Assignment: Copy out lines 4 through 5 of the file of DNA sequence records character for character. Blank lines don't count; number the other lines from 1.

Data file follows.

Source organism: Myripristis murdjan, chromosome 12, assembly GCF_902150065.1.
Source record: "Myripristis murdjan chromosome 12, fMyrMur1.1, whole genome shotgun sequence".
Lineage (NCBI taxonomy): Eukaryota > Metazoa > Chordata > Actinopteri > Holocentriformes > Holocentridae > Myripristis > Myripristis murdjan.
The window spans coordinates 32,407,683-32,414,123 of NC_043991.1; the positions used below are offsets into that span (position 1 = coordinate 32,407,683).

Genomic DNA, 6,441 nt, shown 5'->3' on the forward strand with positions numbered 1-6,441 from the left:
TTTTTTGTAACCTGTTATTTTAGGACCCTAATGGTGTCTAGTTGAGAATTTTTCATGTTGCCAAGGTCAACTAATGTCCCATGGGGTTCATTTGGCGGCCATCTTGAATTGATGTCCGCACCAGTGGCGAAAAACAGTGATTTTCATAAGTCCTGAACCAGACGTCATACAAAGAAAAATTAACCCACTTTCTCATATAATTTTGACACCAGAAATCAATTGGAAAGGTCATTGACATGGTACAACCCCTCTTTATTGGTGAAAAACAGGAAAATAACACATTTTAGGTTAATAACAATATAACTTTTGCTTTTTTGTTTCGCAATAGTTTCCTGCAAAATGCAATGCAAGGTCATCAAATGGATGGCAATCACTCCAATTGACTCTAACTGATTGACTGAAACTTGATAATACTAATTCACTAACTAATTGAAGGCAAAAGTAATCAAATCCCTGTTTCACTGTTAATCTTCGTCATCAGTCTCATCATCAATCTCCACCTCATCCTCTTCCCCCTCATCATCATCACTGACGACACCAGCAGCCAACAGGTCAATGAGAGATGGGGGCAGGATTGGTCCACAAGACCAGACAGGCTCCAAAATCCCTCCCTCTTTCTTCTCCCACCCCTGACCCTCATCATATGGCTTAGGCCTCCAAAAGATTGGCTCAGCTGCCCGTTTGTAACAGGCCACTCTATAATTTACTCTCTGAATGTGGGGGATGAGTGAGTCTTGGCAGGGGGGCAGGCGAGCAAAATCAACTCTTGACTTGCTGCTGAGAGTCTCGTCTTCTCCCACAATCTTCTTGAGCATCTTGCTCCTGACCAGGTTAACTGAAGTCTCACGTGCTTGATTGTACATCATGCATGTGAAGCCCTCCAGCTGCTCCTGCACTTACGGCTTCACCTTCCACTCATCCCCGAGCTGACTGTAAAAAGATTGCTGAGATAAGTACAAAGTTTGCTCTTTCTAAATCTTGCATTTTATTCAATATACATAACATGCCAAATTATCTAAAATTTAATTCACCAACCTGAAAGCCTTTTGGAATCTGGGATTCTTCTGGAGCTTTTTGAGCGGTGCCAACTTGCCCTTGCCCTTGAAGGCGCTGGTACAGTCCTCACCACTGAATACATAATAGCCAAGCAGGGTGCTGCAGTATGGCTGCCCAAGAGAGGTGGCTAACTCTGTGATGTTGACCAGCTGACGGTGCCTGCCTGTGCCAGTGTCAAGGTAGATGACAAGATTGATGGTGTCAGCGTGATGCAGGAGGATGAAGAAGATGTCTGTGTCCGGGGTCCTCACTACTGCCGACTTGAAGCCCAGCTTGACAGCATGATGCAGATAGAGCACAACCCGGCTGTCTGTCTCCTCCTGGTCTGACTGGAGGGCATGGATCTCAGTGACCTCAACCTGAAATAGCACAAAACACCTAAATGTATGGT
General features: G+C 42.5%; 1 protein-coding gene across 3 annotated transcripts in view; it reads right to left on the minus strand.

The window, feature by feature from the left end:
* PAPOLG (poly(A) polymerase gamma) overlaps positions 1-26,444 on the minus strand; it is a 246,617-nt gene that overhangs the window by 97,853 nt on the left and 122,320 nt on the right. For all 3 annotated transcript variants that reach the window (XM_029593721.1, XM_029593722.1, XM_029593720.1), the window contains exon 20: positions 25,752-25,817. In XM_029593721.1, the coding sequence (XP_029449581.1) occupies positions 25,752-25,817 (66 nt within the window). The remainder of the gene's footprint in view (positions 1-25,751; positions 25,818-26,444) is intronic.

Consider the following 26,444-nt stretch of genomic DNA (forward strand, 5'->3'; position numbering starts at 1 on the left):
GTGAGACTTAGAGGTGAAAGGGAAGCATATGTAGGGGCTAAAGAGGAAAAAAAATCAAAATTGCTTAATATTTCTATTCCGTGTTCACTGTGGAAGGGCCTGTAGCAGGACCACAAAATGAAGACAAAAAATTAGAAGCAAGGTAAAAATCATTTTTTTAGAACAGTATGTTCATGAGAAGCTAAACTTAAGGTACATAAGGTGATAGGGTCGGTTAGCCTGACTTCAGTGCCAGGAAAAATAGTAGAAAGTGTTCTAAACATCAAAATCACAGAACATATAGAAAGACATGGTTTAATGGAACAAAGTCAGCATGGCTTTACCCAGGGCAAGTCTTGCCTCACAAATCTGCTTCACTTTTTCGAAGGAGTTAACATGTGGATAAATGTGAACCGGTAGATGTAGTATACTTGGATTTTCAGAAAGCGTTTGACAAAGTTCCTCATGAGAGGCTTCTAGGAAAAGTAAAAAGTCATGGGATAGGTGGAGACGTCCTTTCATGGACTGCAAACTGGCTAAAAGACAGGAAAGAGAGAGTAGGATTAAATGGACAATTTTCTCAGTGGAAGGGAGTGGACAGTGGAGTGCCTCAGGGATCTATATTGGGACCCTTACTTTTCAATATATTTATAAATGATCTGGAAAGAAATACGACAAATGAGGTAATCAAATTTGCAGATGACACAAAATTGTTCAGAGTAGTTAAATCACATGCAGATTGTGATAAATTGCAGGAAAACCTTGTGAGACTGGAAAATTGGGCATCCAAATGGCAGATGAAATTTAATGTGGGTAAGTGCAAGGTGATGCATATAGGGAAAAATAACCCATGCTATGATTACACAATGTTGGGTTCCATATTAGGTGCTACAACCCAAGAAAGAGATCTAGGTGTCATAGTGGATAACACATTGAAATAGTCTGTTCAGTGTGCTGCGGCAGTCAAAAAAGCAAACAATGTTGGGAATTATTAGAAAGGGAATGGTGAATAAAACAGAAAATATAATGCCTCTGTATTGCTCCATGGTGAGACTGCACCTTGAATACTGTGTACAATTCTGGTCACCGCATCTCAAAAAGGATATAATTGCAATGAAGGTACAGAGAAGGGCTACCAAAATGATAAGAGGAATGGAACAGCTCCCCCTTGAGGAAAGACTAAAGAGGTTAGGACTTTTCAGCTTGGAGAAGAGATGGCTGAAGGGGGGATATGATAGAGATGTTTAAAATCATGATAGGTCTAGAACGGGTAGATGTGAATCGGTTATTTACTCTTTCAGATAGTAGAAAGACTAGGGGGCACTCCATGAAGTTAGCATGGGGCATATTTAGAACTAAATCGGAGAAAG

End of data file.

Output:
The window spans coordinates 32,407,683-32,414,123 of NC_043991.1; the positions used below are offsets into that span (position 1 = coordinate 32,407,683).

Genomic DNA, 6,441 nt, shown 5'->3' on the forward strand with positions numbered 1-6,441 from the left: